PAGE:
Of course not, yet that is exactly what you get when you buy Organic food. Inside USDA, the Organic industry has carved out a special niche for itself and it knights 80 groups that can sell organic certified stickers, allowing them to simultaneously monitor their clients while taking money from them and being reliant on selling stickers. Can you say 'conflict of interest'?
Yet some companies want to add even more stars to their Sneetches, and Non-GMO Project has provided the perfect business model. Though there are GMO versions of less than a handful of foods, Non-GMO Project has sold its stickers for over 61,000 products. And other groups want a piece of that holistic free-range gluten-free fair trade pie.
Enter The Detox Project, which will sell you a Non-GMO label, except for pesticides. But only certain pesticides; namely those not used by their clients. Want your food to be certified Glyphosate-Free while waving your Jedi hands and telling customers 'Copper Sulfate Is Not The Pesticide You Are Looking For'? Now you can. a processed oats company called Brekki can even help show you the way.
For people who think they understand agriculture but for whom making oats is too challenging
Brekki can show you how to make oats without glyphosate! Farmers know you don't actually need to make oats or anything else with glyphosate, it is a weedkiller, but smart people are not the target market, rich, dumb people are. If you follow their careful recipe - take oats and add in nut juice, chia, flax and buckwheat seeds, some spices, let it fester overnight, voilà, you are an organic chef.
You might be thinking 'I don't need to pay $3 a cup to do any of that' and while I agree, I also know Bisquick is somehow a multi-million dollar product so if there is a place where people who don't have any knowledge do have money, a marketing group will find it.
But is it free range holistic? I only buy free range holistic Non-GMO Project, Gluten-Free, Dairy-Free, Glyphosate-Free, Soy-Free, Natural, Vegan processed packaged oats.
For those skeptical that they need to pay $3 a cup for oats and nut juice, they have the 'you won't get cancer' hook. You will never get cancer because The Detox Project has certified that it is glyphosate-free, and TV lawyers on infomercials don't lie so a weedkiller must cause cancer. Look, they pay to be on TV finding clients willing to pretend they evolved a shikimate pathway and our pesky science just hasn't detected it outside the astral plane or something, so they must be right.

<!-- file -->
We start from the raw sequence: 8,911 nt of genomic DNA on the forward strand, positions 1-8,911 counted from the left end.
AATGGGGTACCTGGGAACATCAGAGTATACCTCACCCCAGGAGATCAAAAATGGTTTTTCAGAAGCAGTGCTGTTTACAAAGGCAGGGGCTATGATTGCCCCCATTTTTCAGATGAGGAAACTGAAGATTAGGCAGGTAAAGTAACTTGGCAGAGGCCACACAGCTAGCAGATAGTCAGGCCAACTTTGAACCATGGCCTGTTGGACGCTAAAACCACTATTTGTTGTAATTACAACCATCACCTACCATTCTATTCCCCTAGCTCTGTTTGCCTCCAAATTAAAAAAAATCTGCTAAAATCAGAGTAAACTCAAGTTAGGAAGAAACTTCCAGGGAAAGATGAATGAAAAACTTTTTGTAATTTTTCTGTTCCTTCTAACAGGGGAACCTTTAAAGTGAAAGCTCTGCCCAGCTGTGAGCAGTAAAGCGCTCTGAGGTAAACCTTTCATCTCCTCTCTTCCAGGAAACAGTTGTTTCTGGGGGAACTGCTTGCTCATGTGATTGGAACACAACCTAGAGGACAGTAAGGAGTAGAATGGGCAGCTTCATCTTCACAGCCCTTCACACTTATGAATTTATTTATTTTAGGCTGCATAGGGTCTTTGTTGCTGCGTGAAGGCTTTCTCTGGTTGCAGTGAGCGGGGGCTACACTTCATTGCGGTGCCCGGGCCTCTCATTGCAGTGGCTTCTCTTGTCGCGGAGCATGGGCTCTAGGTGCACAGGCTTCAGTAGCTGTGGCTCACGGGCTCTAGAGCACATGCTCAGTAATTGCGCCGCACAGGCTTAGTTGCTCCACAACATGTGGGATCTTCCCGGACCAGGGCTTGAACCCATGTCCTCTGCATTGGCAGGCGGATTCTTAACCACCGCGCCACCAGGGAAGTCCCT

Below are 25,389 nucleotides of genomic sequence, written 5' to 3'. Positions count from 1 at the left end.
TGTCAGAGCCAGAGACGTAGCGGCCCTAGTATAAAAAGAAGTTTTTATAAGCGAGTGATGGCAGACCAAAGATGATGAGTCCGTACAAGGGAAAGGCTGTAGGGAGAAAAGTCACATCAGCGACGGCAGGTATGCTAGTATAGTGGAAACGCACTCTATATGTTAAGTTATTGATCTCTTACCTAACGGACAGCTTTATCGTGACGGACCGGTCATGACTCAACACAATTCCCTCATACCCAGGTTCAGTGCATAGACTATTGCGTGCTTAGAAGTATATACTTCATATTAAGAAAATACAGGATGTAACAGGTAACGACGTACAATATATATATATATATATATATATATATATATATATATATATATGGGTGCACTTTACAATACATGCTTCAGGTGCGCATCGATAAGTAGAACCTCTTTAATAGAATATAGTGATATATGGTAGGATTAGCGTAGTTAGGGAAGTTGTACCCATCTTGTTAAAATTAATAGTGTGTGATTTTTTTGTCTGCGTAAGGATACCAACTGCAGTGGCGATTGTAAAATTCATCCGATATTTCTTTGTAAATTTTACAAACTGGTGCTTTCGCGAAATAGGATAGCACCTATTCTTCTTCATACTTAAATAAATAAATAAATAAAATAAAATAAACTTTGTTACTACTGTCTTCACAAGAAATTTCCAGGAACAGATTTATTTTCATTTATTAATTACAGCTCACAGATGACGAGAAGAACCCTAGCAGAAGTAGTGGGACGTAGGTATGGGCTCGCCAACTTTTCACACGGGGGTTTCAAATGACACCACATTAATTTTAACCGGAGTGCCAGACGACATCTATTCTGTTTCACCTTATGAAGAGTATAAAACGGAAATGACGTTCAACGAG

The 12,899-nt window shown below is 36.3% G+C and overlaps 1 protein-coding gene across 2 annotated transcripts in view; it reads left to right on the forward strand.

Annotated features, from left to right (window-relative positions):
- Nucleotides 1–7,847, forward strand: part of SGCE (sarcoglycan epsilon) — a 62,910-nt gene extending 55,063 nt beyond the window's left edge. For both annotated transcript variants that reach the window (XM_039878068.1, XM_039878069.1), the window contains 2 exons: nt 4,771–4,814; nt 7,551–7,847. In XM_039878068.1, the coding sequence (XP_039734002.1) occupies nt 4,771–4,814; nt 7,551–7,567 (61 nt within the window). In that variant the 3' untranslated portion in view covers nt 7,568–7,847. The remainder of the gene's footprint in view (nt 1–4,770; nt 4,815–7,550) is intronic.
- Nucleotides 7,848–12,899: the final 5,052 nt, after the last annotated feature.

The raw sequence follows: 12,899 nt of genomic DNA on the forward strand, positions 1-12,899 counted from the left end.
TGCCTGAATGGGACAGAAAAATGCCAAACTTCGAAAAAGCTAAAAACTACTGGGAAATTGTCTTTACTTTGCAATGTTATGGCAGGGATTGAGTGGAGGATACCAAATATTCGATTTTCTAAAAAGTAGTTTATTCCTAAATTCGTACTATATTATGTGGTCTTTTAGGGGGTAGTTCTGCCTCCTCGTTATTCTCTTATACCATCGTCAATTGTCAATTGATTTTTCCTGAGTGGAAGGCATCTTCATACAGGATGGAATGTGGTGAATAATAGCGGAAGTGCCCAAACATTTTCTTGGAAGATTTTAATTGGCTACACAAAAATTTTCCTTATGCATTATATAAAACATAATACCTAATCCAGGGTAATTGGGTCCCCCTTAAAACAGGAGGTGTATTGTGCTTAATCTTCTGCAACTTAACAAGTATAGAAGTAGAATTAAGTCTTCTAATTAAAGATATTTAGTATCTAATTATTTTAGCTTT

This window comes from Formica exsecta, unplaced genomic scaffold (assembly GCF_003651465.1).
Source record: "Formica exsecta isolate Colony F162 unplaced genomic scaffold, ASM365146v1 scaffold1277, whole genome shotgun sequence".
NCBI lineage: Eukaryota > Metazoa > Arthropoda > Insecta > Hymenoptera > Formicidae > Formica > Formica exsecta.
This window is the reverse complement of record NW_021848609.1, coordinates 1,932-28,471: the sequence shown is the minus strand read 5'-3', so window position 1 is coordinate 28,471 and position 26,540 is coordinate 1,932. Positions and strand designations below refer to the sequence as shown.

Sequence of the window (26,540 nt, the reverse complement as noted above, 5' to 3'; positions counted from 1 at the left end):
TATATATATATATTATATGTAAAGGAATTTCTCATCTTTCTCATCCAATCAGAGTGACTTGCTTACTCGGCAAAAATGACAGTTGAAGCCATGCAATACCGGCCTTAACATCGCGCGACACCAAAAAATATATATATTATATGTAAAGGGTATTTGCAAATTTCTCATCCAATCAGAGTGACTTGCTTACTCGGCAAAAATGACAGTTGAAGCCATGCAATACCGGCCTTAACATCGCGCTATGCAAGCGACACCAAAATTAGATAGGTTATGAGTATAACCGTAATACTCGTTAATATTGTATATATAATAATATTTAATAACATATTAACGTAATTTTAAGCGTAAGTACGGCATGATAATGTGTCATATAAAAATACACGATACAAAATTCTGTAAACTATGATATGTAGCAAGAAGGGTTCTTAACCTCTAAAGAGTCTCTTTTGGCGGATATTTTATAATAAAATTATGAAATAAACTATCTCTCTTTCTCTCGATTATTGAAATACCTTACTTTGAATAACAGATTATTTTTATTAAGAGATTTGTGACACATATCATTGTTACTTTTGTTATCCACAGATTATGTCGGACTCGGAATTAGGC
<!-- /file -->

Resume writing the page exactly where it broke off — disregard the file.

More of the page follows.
If you aren't familiar with Detox Project, they are one anti-glyphosate version of Non-GMO Project, hoping to bank some money the same way. The founder was a progressive journalist (naturally) that hates science (naturally - except global warming, they love that one), so he brought in a fellow white guy that claims to be an expert in Ayurvedic alternative-to-medicine, who thinks patterns and colors can cure diseases. Given that outstanding level of scientific expertise, it makes perfect sense that they think charging for a sticker to claim a product was not grown using one particular chemical makes it health food.
I suspect journalism was only a way to do activism anyway.
Rowlands is a big fan of retracted and discredited anti-glyphosate activist Gilles-Éric Séralini, he devoted his website Sustainable Pulse to defending the now-debunked claims even though Séralini was funded by corporations and even managed the publicity for the press tour. He hosted and managed pro-Séralini astroturf websites. He also turned his guns on Nutrition Professor Michelle McGuire when she debunked Moms Across America and the lab they paid to claim could detect glyphosate in breast milk.
And yet Rowlands thinks copper sulfate is okay, despite its very high relative toxicity (but relax, it's only relative, EPA is not really putting you in danger with organic pesticides any more than they are atrazine or BPA or glyphosate or caffeine.) Rowlands likes it because it has been certified by the NOSB, composed of the industry lobbyists and corporate reps I mentioned in paragraph one. If his clients like it, he likes it, if they hate it, he hates it. He is a literal denier for hire.
We don't sell these but we give them away for free to $100 donors. If you support non-profit, plain-speaking science outreach, you can send a tax-deductible gift at the link.
It's no surprise he came up with a new way to weaponize his fetish against the science community.
And he got a customer! Brekki founder Grey Peyser also thinks glyphosate is killing people. Literally, he says he wants to get rich by helping us “understand the stuff that is actually killing people” and not having it in his processed food.
The EPA, EU, etc., and every scientific body worldwide (statisticians consulting for Environmental Working Group and other legal groups inside IARC are not included as scientific) disagrees with his claim but lawyers like the ones above, at Center for Food Safety, Center for Biological Diversity and more, plus organic industry activists like those running students into debt at the New York University Arthur L. Carter Journalism Institute, are willing to pretend he is smart and let him do their work for them.
You may think twice, though. If he botches the science of agriculture this badly, how can we trust anything in his food? The Detox Project is a mercenary organization hoping to sell woo, so at least we don't have to think they are actually dangerously stupid, but Brekki is selling refrigerated products. If he knows food as well as he knows chemistry, toxicology, and biology, I'm worried about customers vomiting in Whole Foods aisles.
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